Cataract Lens Implants FAQ
How do lens implants help cataracts?
Cataracts occur when the lens, which lies behind the iris starts to cloud overdue to changes in its protein structure. This impairs your vision and can ultimately lead to preventable blindness. If you're considering cataract surgery, you know it's an important decision. Once you've decided to have the surgery, however, there's another important choice to make: which type of intraocular lens (IOL) to have implanted.
Would you like to enjoy freedom from glasses after surgery, or are you fine with wearing glasses? Do you have astigmatism? Is cost an issue? These are the sorts of questions you'll need to consider as you begin thinking about IOL options.
What is Astigmatism?
In a healthy human eye, the cornea is round in shape like a basketball. In astigmatism, the cornea’s shape is more like a football. When light passes through a cornea with astigmatism, the image does not focus sharply on the retina, causing blurred vision.
Cataract patients who also have astigmatism used to only have the option of wearing either glasses or contacts post surgery to completely correct their vision. Many lens implants available today actually correct for astigmatism as well as replace the lens clouded by cataracts.
What is Presbyopia?
In an eye with presbyopia, the natural lens has increasing difficulty focusing on intermediate and close objects. Common symptoms include: Losing your ability to read up-close and difficulty viewing a computer screen, phone, or tablet. You may naturally hold objects farther away to read and need reading glasses to see clearly.
How do specific lenses help?
Dr. Surti will evaluate your specific vision needs to determine the best lens implant for you. If you're considering cataract surgery, you know it's an important decision. Once you've decided to have the surgery, however, there's another important choice to make: which type of intraocular lens (IOL) to have implanted. How do specific lenses help?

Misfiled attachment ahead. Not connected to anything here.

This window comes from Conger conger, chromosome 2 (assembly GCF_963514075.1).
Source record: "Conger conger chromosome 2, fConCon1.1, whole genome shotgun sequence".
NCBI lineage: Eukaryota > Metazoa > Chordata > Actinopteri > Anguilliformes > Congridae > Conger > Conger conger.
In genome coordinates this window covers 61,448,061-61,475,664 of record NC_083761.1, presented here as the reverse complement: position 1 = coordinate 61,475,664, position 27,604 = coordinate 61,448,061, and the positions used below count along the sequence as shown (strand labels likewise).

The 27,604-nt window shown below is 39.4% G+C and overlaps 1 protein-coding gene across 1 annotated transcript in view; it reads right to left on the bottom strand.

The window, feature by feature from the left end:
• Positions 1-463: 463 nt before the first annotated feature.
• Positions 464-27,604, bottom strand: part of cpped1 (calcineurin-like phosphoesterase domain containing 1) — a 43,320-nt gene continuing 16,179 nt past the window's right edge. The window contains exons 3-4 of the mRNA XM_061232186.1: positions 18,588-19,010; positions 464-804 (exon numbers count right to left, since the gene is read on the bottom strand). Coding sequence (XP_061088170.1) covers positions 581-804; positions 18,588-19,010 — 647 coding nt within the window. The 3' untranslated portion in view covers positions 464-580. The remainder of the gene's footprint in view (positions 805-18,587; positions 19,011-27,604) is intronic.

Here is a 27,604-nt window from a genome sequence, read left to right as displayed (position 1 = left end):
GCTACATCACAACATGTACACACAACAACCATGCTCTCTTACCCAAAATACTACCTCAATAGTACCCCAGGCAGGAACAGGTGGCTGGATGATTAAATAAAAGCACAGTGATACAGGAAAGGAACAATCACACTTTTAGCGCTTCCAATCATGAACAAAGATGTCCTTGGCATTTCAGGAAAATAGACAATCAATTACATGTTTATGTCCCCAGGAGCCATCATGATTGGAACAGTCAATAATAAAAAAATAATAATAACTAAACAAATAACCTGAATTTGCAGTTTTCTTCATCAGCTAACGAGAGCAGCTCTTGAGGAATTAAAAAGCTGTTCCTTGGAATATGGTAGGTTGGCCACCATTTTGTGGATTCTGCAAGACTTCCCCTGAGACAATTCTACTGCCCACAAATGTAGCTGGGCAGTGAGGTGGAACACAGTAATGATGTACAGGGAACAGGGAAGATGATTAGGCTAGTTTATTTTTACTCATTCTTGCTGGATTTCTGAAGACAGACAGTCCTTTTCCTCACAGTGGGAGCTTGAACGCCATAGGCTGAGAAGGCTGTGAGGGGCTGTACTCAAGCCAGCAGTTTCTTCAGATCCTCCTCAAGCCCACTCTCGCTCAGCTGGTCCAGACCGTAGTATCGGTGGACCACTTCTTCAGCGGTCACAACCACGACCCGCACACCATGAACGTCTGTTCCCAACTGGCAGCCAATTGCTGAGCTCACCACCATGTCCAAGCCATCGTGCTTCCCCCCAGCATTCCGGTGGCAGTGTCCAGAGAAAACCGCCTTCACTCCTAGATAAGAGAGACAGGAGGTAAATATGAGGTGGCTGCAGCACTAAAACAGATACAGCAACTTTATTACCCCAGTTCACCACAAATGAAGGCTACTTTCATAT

Dr.Surti and her associates have extensive experience implanting all of the lenses described below and takes pride in educating her patients and recommending what is best for their individual needs so each patient can make an informed decision.
So, talk to your doctor, consider the options, and choose wisely — the IOL you select will change the very way you see the world!
Below are the different lenses Dr. Surti offers and what they can help with.
Monofocal Lens: A lens with a single focal point, designed to correct cataracts and provide distance vision while offering enhanced image quality. Does not correct astigmatism or near vision and will require glasses at all distances. The monofocal lens is usually covered by insurance except for your copay or deductible as applicable.
Multifocal Lens: A lens with multiple focal points, designed to replace cataracts and correct presbyopia in order to provide a full range of vision — near, far and in-between — while offering enhanced image quality. May reduce dependency on glasses.
Toric IOL Lens: Toric IOL not only replaces the eye’s natural lens but also helps to correct astigmatism at the same time.
Extended-Depth of Focus IOL: An extended-depth of focus lens has one elongated focal point. This type of lens is designed to replace cataracts and correct presbyopia There are two types of extended-depth of focus IOL's, Symfony Toric Lens, and Symfony Lens.
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